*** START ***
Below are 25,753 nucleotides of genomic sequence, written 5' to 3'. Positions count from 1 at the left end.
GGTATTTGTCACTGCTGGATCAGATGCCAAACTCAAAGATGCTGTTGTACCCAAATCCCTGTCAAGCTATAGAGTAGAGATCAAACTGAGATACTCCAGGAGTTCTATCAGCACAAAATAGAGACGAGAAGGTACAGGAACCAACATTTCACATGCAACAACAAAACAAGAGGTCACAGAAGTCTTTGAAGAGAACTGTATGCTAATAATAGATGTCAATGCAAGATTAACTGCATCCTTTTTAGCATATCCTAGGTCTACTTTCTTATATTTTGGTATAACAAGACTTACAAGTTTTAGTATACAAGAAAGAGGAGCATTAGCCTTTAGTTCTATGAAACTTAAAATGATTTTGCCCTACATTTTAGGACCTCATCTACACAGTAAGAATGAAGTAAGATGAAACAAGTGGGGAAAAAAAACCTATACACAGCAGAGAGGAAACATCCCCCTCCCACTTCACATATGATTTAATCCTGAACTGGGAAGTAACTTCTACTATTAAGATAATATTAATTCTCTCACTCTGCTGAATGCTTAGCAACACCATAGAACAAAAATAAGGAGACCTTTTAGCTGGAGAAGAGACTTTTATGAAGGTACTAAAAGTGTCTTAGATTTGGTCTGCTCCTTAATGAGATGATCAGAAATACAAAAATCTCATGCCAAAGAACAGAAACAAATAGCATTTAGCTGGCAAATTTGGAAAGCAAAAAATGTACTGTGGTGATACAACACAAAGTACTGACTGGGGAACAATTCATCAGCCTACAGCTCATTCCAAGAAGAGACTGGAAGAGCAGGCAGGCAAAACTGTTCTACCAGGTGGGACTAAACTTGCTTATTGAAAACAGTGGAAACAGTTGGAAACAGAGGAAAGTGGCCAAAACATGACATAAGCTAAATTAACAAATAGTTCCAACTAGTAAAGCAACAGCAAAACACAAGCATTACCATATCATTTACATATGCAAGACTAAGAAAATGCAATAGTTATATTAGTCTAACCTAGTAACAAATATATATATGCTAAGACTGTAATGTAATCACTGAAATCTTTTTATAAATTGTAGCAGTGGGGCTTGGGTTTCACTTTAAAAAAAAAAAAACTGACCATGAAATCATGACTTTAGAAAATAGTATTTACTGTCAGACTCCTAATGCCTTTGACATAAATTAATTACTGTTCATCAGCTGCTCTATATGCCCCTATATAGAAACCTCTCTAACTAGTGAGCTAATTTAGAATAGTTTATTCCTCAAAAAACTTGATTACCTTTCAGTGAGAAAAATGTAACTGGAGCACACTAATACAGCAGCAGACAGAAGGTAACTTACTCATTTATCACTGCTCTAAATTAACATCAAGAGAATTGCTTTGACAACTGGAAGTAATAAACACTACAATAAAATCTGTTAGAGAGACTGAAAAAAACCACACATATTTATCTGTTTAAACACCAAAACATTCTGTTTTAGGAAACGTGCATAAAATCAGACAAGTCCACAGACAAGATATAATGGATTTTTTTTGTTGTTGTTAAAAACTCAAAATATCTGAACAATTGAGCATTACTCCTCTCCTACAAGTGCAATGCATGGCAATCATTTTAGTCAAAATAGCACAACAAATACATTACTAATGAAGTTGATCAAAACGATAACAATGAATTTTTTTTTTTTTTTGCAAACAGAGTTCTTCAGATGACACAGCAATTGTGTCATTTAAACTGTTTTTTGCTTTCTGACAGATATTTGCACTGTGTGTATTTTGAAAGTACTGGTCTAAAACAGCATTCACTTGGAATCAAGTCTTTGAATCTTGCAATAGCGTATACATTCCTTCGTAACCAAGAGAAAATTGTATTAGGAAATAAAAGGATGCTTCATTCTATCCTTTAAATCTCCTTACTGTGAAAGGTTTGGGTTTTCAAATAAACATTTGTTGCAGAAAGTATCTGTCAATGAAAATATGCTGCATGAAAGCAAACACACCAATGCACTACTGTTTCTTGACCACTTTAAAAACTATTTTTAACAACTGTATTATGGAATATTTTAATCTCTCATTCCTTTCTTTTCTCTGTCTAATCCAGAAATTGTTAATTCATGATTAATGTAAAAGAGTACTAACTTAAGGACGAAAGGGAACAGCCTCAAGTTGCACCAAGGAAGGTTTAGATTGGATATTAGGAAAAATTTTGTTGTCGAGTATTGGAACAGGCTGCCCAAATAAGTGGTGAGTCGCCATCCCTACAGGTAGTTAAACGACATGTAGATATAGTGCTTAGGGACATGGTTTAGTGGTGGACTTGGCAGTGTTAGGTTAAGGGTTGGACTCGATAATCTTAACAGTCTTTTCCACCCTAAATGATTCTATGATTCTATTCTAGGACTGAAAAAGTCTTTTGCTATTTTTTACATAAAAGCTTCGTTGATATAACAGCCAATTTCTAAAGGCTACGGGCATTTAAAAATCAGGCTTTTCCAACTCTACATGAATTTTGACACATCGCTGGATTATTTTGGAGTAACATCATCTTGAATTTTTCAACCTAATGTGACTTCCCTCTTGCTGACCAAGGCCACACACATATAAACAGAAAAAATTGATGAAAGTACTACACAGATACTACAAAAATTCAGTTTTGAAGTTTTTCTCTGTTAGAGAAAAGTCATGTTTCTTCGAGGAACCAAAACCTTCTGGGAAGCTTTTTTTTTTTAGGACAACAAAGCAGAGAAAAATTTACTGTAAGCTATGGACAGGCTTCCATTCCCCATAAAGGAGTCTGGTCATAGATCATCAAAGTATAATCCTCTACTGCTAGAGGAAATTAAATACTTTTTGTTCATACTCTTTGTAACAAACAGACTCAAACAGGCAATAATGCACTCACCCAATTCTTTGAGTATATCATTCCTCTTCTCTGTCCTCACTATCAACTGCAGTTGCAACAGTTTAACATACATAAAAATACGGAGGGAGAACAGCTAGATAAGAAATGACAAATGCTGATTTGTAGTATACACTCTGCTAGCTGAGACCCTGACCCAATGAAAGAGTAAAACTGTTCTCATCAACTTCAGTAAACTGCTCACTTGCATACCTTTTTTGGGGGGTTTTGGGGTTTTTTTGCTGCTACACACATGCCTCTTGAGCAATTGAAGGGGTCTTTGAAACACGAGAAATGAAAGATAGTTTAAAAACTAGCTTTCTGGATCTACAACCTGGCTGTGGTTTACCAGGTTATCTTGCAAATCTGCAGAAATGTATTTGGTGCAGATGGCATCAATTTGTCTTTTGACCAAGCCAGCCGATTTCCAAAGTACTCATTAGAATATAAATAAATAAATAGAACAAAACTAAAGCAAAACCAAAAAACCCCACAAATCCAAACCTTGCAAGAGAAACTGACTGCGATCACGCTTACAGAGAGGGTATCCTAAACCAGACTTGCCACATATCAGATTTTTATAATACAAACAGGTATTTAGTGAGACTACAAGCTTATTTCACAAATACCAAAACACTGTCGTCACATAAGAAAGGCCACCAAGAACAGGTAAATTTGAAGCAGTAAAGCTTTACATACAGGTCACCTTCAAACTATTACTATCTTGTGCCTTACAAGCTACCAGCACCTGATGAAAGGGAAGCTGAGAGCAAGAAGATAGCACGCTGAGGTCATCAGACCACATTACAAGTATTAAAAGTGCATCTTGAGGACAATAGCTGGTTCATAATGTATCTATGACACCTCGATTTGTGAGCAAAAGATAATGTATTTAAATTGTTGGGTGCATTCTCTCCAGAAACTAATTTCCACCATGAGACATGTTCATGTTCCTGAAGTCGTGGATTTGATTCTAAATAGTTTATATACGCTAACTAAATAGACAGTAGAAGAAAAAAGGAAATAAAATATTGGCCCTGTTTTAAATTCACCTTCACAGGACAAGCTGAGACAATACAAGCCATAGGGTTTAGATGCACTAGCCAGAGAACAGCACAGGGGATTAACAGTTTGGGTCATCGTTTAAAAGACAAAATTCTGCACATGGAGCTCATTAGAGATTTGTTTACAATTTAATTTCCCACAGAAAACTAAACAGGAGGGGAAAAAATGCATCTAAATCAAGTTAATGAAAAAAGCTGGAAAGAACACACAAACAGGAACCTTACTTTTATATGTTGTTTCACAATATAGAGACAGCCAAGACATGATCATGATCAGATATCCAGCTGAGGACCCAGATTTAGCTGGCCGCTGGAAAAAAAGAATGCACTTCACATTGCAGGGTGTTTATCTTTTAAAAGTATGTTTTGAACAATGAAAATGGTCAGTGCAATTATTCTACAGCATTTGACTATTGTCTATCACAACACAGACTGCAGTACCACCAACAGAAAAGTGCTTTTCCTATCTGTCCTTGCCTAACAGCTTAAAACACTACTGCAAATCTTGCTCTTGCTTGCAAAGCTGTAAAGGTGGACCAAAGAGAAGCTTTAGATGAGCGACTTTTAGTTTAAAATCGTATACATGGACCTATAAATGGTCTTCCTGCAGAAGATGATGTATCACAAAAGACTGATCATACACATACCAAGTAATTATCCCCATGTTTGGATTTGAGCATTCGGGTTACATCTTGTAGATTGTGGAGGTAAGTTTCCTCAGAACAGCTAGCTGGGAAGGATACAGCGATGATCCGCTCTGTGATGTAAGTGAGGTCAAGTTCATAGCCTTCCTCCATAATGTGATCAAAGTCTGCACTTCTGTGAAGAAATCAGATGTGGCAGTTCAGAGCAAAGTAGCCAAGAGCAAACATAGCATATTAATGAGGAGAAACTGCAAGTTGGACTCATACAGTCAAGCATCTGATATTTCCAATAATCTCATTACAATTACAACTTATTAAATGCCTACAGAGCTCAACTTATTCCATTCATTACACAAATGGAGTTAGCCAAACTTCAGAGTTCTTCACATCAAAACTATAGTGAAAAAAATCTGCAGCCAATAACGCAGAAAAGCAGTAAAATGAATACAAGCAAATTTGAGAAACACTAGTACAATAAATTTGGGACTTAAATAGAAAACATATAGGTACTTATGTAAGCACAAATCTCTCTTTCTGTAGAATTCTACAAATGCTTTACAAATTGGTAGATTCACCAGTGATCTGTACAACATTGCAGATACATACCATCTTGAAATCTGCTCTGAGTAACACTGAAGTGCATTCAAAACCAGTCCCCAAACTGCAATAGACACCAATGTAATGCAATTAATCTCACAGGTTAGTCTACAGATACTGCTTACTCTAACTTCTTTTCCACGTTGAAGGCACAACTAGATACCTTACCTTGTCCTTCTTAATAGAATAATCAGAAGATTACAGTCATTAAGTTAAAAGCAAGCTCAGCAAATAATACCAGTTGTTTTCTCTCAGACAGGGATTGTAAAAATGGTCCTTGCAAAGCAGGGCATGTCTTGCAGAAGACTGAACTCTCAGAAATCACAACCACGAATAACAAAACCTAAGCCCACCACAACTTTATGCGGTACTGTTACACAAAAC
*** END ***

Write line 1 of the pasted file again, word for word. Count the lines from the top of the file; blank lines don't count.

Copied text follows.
Below are 25,753 nucleotides of genomic sequence, written 5' to 3'. Positions count from 1 at the left end.